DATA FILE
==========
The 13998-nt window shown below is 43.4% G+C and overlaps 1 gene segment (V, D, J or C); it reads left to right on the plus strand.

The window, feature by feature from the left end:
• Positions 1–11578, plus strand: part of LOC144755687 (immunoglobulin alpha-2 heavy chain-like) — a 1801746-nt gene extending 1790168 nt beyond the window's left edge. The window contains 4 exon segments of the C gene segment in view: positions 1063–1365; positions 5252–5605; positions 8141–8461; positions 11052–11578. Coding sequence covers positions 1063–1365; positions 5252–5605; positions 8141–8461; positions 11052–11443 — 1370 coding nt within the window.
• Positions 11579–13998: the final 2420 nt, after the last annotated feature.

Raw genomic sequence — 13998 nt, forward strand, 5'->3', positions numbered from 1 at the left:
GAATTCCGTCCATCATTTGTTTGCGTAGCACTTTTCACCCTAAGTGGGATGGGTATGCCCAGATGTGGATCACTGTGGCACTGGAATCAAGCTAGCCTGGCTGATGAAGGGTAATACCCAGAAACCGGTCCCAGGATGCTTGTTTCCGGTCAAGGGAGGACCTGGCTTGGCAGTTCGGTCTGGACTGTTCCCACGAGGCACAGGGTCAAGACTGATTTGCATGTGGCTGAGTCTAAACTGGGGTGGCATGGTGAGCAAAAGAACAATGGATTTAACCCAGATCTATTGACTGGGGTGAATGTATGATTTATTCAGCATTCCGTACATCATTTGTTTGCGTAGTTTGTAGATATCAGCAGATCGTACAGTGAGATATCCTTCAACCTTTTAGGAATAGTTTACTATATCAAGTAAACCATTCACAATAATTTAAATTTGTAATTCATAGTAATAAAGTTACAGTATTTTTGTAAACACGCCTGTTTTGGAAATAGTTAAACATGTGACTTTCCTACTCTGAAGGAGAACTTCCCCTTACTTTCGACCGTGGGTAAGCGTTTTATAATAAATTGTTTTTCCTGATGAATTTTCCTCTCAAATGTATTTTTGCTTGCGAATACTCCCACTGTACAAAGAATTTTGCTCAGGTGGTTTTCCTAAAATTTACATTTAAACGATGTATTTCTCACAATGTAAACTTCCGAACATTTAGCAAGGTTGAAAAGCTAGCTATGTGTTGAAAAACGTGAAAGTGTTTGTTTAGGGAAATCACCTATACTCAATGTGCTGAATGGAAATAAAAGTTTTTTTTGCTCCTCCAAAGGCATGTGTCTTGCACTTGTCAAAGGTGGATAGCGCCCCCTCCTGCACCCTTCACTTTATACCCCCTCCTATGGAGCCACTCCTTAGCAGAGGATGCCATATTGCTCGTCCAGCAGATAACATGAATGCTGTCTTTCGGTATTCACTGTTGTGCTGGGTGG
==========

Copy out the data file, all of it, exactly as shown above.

The 13998-nt window shown below is 43.4% G+C and overlaps 1 gene segment (V, D, J or C); it reads left to right on the plus strand.

The window, feature by feature from the left end:
• Positions 1–11578, plus strand: part of LOC144755687 (immunoglobulin alpha-2 heavy chain-like) — a 1801746-nt gene extending 1790168 nt beyond the window's left edge. The window contains 4 exon segments of the C gene segment in view: positions 1063–1365; positions 5252–5605; positions 8141–8461; positions 11052–11578. Coding sequence covers positions 1063–1365; positions 5252–5605; positions 8141–8461; positions 11052–11443 — 1370 coding nt within the window.
• Positions 11579–13998: the final 2420 nt, after the last annotated feature.

Raw genomic sequence — 13998 nt, forward strand, 5'->3', positions numbered from 1 at the left:
GAATTCCGTCCATCATTTGTTTGCGTAGCACTTTTCACCCTAAGTGGGATGGGTATGCCCAGATGTGGATCACTGTGGCACTGGAATCAAGCTAGCCTGGCTGATGAAGGGTAATACCCAGAAACCGGTCCCAGGATGCTTGTTTCCGGTCAAGGGAGGACCTGGCTTGGCAGTTCGGTCTGGACTGTTCCCACGAGGCACAGGGTCAAGACTGATTTGCATGTGGCTGAGTCTAAACTGGGGTGGCATGGTGAGCAAAAGAACAATGGATTTAACCCAGATCTATTGACTGGGGTGAATGTATGATTTATTCAGCATTCCGTACATCATTTGTTTGCGTAGTTTGTAGATATCAGCAGATCGTACAGTGAGATATCCTTCAACCTTTTAGGAATAGTTTACTATATCAAGTAAACCATTCACAATAATTTAAATTTGTAATTCATAGTAATAAAGTTACAGTATTTTTGTAAACACGCCTGTTTTGGAAATAGTTAAACATGTGACTTTCCTACTCTGAAGGAGAACTTCCCCTTACTTTCGACCGTGGGTAAGCGTTTTATAATAAATTGTTTTTCCTGATGAATTTTCCTCTCAAATGTATTTTTGCTTGCGAATACTCCCACTGTACAAAGAATTTTGCTCAGGTGGTTTTCCTAAAATTTACATTTAAACGATGTATTTCTCACAATGTAAACTTCCGAACATTTAGCAAGGTTGAAAAGCTAGCTATGTGTTGAAAAACGTGAAAGTGTTTGTTTAGGGAAATCACCTATACTCAATGTGCTGAATGGAAATAAAAGTTTTTTTTGCTCCTCCAAAGGCATGTGTCTTGCACTTGTCAAAGGTGGATAGCGCCCCCTCCTGCACCCTTCACTTTATACCCCCTCCTATGGAGCCACTCCTTAGCAGAGGATGCCATATTGCTCGTCCAGCAGATAACATGAATGCTGTCTTTCGGTATTCACTGTTGTGCTGGGTGG